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Article

Aboveground Biomass Changes in Tropical Montane Forest of Northern Borneo Estimated Using Spaceborne and Airborne Digital Elevation Data

1
Faculty of Science and Natural Resources, Universiti Malaysia Sabah, Kota Kinabalu 88400, Malaysia
2
Faculty of Engineering, Musashino University, 3-3-3 Ariake, Koto-ku, Tokyo 135-8181, Japan
3
Graduate School of Agriculture and Life Sciences, The University of Tokyo, Yayoi 1-1-1, Bunkyo-Ku, Tokyo 113-0032, Japan
*
Author to whom correspondence should be addressed.
Remote Sens. 2020, 12(22), 3677; https://doi.org/10.3390/rs12223677
Received: 14 October 2020 / Revised: 26 October 2020 / Accepted: 1 November 2020 / Published: 10 November 2020
(This article belongs to the Special Issue Forest Biomass and Carbon Observation with Remote Sensing)

Abstract

Monitoring anthropogenic disturbances on aboveground biomass (AGB) of tropical montane forests is crucial, but challenging, due to a lack of historical AGB information. We examined the use of spaceborne (Shuttle Radar Topographic Mission Digital Elevation Model (SRTM) digital surface model (DSM)) and airborne (Light Detection and Ranging (LiDAR)) digital elevation data to estimate tropical montane forest AGB changes in northern Borneo between 2000 and 2012. LiDAR canopy height model (CHM) mean values were used to calibrate SRTM CHM in different pixel resolutions (1, 5, 10, and 30 m). Regression analyses between field AGB of 2012 and LiDAR CHM means at different resolutions identified the LiDAR CHM mean at 1 m resolution as the best model (modeling efficiency = 0.798; relative root mean square error = 25.81%). Using the multitemporal AGB maps, the overall mean AGB decrease was estimated at 390.50 Mg/ha, but AGB removal up to 673.30 Mg/ha was estimated in the managed forests due to timber extraction. Over the 12 years, the AGB accumulated at a rate of 10.44 Mg/ha/yr, which was attributed to natural regeneration. The annual rate in the village area was 8.31 Mg/ha/yr, which was almost 20% lower than in the managed forests (10.21 Mg/ha/yr). This study identified forestry land use, especially commercial logging, as the main driver for the AGB changes in the montane forest. As SRTM DSM data are freely available, this approach can be used to estimate baseline historical AGB information for monitoring forest AGB changes in other tropical regions.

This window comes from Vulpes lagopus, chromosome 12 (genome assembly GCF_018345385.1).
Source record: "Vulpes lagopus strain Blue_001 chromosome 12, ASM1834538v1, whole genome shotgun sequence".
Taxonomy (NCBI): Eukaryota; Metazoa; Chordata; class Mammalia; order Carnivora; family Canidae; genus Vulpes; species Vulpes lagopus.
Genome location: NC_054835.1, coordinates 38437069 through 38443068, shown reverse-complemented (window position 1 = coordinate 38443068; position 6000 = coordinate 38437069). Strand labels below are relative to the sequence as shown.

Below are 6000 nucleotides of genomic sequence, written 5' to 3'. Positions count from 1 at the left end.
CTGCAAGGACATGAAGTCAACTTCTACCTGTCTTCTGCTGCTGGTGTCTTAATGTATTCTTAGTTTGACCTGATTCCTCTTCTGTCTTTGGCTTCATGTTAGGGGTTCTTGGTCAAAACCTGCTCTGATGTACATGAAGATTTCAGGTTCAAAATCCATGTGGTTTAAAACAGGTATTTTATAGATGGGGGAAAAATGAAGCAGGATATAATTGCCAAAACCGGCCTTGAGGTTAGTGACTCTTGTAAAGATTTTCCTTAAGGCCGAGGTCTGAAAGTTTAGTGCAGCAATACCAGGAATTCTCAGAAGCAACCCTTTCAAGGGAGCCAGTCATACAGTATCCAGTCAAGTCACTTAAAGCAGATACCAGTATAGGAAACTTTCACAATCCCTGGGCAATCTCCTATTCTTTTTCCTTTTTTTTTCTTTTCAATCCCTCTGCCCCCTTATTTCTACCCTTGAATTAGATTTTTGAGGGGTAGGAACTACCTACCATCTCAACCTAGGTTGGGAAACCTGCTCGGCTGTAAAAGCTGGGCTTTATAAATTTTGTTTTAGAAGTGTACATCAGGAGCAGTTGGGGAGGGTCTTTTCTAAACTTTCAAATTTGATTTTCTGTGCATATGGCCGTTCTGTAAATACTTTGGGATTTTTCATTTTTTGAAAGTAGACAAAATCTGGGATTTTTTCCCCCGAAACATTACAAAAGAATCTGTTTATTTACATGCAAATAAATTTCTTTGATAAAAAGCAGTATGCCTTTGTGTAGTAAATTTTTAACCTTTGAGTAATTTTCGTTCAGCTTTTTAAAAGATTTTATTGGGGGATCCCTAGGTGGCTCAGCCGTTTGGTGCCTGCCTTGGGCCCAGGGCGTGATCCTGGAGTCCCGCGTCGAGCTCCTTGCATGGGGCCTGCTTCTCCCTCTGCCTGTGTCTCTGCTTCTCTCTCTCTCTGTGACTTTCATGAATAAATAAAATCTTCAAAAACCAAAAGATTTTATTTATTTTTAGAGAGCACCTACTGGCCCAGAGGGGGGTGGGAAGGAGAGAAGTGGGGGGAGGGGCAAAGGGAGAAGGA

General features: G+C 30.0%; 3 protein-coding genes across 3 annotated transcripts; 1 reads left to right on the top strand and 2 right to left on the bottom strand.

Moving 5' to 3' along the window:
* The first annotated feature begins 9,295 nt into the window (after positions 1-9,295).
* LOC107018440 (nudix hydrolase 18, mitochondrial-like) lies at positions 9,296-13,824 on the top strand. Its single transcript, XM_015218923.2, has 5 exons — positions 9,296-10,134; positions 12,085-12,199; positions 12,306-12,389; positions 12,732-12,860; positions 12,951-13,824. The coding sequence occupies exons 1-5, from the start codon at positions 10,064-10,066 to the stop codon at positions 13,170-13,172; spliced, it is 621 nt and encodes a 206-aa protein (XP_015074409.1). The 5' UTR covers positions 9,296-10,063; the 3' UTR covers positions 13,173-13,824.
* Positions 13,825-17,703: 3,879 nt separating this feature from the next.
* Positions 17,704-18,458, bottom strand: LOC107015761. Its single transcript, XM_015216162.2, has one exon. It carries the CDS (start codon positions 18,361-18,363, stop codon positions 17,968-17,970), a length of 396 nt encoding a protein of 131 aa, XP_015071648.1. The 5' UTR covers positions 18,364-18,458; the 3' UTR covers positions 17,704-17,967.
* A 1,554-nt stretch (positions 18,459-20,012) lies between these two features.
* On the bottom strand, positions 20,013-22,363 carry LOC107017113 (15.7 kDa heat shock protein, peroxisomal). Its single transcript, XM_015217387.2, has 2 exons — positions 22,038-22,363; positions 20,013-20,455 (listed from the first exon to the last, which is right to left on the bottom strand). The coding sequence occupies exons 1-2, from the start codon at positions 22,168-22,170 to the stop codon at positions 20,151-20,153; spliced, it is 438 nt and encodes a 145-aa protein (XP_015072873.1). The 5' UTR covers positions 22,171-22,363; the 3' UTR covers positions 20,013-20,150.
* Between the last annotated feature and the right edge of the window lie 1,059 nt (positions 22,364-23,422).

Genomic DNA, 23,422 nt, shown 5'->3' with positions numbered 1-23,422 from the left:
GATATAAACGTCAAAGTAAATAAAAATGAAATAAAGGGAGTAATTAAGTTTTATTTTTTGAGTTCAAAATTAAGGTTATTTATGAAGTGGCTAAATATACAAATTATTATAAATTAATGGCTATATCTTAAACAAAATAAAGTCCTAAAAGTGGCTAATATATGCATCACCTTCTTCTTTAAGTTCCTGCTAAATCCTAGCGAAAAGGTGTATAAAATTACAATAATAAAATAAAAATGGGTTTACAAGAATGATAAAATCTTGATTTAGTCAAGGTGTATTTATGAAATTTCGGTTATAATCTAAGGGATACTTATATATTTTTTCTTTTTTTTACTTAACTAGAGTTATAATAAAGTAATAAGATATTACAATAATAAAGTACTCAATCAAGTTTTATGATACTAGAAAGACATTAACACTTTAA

Keywords: AGB changes; SRTM DSM; LiDAR; tropical montane forest; Borneo AGB changes; SRTM DSM; LiDAR; tropical montane forest; Borneo

1. Introduction

Emissions from land-use changes, such as deforestation, logging, and intensive cultivation of cropland, are the second-largest anthropogenic emissions source after fossil fuel emissions [1]. Annually, 15–25% of global greenhouse gas emissions are produced by the loss of tropical rainforests due to human activities [2]. Although deforestation contributes to carbon emissions, forest degradation is the result of human-induced activities that lead to a long-term reduction in forest carbon stocks. In Borneo, most lowland primary forest has disappeared as a result of deforestation and forest degradation over the past decades [3,4]. The remaining upland rainforests are severely threatened by increasing anthropogenic activities, particularly in the mountains of the Malaysian Borneo adjacent to the Indonesian border (Sarawak) in which rates of loss are 10-times greater than across the border [5]. Much of the forest loss and degradation could affect cover, structure, and carbon stocks or biomass of the remaining forests. To monitor the change of carbon stocks caused by these human disturbances, it is necessary to obtain periodical information about the aboveground biomass (AGB) of a forest. However, historical forest structure information, such as diameter at breast height (DBH) and/or height that are needed for AGB calculations, are seriously lacking in this part of the tropics [6], and ground inventory for monitoring AGB in the area can be time-consuming and laborious. Alternatively, remote sensing coupled with field sampling plots can be used to estimate the AGB of a relatively large area at an acceptable cost [7].